And just for fun, Vergniaud, a French pre dreadnought that can also proxy for Otranto if I need eh eh


Now to set up an appointment for a game.



Battles in the Atlantic

We had a Naval Thunder game at the club this week end. Actually we had time enough to play 2 games, the Rio de la Plata affair and the battle of the Straight of Denmark.

First game was fairly quick, we set up the scenario as depicted in the Naval Thunder Bitter Rivals extension. I was playing Harwood, and Fred was playing Langsdorf. His task was to break through my squadron, mine was to prevent him, this was a very straightforward battle.

Unlike Langsdorf, after some hesitations, he opted for a very direct approach, and tried to blast his way through the British squadron. I’d always wondered, also, what would have happened had Harwood elected to first gather his ships in order to give the Spee a stronger opposition. Here is what happened in the actual battle, with Exeter attacking on the port side, and Harwood and the light cruisers harassing the starboard side of the Graf Spee.

Unlike Langsdorf, after some hesitations, he opted for a very direct approach, and tried to blast his way through the British squadron. I’d always wondered, also, what would have happened had Harwood elected to first gather his ships in order to give the Spee a stronger opposition. Here is what happened in the actual battle, with Exeter attacking on the port side, and Harwood and the light cruisers harassing the starboard side of the Graf Spee.

Movements in the 1st phase show this, the Spee making a broad zigzag in order to keep all his turrents in arc, and the cruisers electing to converge into a single force. During this time, Exeter copped a 280mm shell that destroyed a secondary 4.1″ turret, and Ajax another one that started a fire that was immediately put down. As far as I can tell, the Spee was not hit. Gunnery was fairly por, assuredly, as the range (extreme for the Brits) and the small number of guns (6 on the Spee) meant, in NT, poor odds of hitting something. On the other hand, the awesome penetration capacity of the german big shells meant that each hit went though any cruiser’s armour.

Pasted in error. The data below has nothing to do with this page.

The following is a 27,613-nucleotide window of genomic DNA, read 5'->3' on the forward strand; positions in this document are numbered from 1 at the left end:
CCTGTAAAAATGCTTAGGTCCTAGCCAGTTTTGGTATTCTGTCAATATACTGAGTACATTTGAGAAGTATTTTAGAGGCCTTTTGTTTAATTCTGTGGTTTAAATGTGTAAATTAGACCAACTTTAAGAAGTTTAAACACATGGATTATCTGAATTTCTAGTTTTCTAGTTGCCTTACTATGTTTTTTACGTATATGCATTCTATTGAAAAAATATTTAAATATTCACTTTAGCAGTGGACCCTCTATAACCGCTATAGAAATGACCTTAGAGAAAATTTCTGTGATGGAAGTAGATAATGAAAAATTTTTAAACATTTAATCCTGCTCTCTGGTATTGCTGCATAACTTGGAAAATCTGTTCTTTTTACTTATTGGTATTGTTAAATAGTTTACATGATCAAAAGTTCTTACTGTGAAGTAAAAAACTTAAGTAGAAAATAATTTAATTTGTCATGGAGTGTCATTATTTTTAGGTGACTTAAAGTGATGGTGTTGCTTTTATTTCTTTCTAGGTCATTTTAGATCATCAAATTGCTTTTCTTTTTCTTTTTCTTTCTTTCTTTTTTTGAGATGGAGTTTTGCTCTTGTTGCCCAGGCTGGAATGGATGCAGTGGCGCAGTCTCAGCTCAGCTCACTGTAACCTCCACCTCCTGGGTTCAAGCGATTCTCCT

Eventually, both British forces were merged into a single formation, Exeter leading, followed by Achilles and Ajax, more or less perpendicular to the line of escape of the German pocket battleship. The Graf Spee elected then to try to run the gauntlet and make good its escape, getting into effective range of all British guns and getting its T crossed a first time. Exeter was hit once more, taking some flooding damage (quickly mended too), while the Spee lost a few secondary turrets and took a hit in the engine room that cut her speed.

Seering it was coming on the losing side of the exchange, the Graf Spee veered to port once more, to keep all his 280mm guns firing. By a spate of bad luck, all missed Exeter, the only damage being a 105 mm hit tat failed to penetrate. Not so for the Brits, who kept knocking things down on the Spee, not least of which  another hit to the boiler that reduced speed even further to a crawl.